Alternative DNA Conformations

While the vast majority of the DNA exists in the canonical B-DNA form, DNA can adopt an amazing array of alternative structures. This is the result of certain particular sequence arrangements of DNA and, in many cases, energy in the DNA double helix from DNA supercoiling, the property of DNA in which the double helix, in a high-energy state, becomes twisted around itself. Some alternative DNA conformations identified are shown in Figure 4.

Unwound DNA. Since A.T base pairs contain two hydrogen bonds and OG base pairs contain three, A+T-rich tracts are less thermally stable that C+G-rich tracts in DNA. Under denaturing conditions (heat or alkali), the DNA begins to "melt" (separate), and unwound regions of DNA will form, and it is the A+T-rich sequences that melt first. In addition, in the presence of superhelical energy (a high-energy state of DNA resulting from its supercoiling, which is the natural form of DNA in the chromosomes of most organisms), A+ T-rich regions can unwind and remain unwound under conditions normally found in the cell. Such sites often provide places for DNA replication proteins to enter DNA to begin the process of chromosome duplication.

Cruciform Structures. DNA sequences are said to be palindromic when they contain inverted repeat symmetry, as in the sequence GGAATT-AATTCC, reading from the 5' to the 3' end. Palindromic sequences can form intramolecular bonds (within a single strand), rather than the normal intermolecular (between the two complementary strands), hydrogen bonds. To form cruciforms ("cross-shaped"), the DNA must form a small unwound structure, and then base pairs must begin to form within each individual strand, thus forming the four-stranded cruciform structure.

Slipped-Strand DNA. Slipped-strand DNA structures can form within direct repeat DNA sequences, such as (CTG)n.(CAG)n and (CGG)n.(CCG)n (where "n" denotes a variable number of repetitions). They form following denaturation, after the strands become unwound, and during renaturation, when the strands come back together. To form slipped-strand DNA, the opposite strands come together in an out-of-alignment fashion, during renaturation. Expansion of such triplet repeats are features of certain neurological diseases.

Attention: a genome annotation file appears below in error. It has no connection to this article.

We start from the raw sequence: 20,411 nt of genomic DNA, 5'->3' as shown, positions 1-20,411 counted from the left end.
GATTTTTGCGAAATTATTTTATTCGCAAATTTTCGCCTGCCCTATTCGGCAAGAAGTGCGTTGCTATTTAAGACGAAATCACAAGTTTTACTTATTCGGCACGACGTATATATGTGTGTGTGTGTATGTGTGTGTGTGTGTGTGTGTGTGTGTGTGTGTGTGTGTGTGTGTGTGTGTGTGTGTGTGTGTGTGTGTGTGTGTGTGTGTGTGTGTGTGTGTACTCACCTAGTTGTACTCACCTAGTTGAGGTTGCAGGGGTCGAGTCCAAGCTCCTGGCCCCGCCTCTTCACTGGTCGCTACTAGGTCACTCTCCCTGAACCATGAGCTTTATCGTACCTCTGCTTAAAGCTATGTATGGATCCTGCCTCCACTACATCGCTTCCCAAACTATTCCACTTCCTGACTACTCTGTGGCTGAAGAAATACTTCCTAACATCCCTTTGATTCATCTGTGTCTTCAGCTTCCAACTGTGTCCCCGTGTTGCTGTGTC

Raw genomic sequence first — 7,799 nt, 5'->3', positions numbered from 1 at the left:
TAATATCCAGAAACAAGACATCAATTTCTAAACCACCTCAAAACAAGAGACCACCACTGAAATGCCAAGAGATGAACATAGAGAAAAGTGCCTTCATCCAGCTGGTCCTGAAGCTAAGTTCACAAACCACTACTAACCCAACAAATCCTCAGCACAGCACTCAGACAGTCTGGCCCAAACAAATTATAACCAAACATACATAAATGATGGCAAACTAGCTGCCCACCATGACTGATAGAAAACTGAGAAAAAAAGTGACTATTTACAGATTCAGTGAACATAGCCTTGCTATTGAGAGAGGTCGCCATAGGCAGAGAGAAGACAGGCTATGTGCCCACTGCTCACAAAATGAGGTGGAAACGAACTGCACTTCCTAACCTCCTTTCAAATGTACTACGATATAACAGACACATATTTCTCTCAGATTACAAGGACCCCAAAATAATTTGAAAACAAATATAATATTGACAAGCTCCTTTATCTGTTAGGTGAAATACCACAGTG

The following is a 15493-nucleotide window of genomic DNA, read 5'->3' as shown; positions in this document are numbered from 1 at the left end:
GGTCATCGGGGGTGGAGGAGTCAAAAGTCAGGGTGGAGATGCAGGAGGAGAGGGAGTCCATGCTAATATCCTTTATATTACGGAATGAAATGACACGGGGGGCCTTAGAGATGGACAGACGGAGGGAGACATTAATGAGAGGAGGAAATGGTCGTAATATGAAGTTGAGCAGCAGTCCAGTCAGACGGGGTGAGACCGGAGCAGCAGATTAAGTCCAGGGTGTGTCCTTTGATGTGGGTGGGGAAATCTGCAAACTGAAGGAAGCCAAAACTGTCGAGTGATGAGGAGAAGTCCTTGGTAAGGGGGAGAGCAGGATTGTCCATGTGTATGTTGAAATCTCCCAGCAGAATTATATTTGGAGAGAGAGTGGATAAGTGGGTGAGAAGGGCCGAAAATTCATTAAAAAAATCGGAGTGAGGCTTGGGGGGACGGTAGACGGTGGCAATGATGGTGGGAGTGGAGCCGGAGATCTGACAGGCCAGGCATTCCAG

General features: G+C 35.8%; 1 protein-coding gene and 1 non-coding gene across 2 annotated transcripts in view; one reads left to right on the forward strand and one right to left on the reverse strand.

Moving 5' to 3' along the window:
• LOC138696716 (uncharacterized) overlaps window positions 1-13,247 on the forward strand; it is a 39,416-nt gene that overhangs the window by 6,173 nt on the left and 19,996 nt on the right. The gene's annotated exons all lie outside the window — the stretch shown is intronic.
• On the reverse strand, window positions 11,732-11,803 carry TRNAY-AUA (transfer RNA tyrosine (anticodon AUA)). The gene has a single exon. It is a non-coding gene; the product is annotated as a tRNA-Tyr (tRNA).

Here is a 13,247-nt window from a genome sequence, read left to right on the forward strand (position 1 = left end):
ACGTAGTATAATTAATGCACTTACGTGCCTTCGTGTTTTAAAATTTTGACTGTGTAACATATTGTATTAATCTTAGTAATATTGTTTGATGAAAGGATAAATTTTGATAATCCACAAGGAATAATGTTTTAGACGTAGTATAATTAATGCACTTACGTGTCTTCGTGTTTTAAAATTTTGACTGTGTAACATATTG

Intermolecular Triplex DNA. Three-stranded, or triplex DNA, can form within tracts of polypurine.polypyrimidine sequence, such as (GAA)n.(TTC)n. Purines, with their two-ring structures, have the potential to form hydrogen bonds with a second base, even while base paired in the canonical A.T and G.C configurations. This second type of base pair is called a Hoog-steen base pair, and it can form in the major groove (the top of the base pair representations in Figure 2). Pyrimidines can only pair with a single other base, and thus a long Pu.Py tract must be present for triplex DNA formation. The important factor for triplex DNA formation is the presence of an extended purine tract in a single DNA strand. The third-strand base-pairing code is as follows: A can pair with A or T; G can pair with a protonated C (C+) or G.

OOOQC

Figure 4. DNA can exist in a variety of conformations. "Canonical" DNA is the most common, but each of the other forms have particular functions or are found in certain conditions.

Intramolecular Triplex DNA. When a PuPy tract exists that has mirror repeat symmetry (5' GAAGAG-GAGAAG 3'), an intramolecular triplex can form, in which half of the PuPy tract unwinds and one strand wraps into the major groove, forming a triplex. The structure in Figure 4 shows the pyrimidine strand (CTT) pairing with the purine strand (GAA) of a canonical DNA duplex. In an intramolecular triplex, one strand of the unwound region remains unpaired, as shown.

Quadruplex DNA. DNA sequences containing runs of G-C base pairs can form quadruplex, or four-stranded DNA, in which the four DNA strands are held together by Hoogsteen hydrogen bonds between all four guanines. The four guanines are aligned in a plane, and the successive rings of gua-nines are stacked one upon another.

Left-handed Z-DNA. Alternating runs of (CG)n.(CG)n or (TG)n.(CA)n di-nucleotides in DNA, under superhelical tension or high salt (more than 3 M NaCl) (M, moles per liter) can adopt a left-handed helix called Z-DNA. In this form, the two DNA strands become wrapped in a left-handed helix, which is the opposite sense to that of canonical B-DNA. This can occur

Figure 4. DNA can exist in a variety of conformations. "Canonical" DNA is the most common, but each of the other forms have particular functions or are found in certain conditions.

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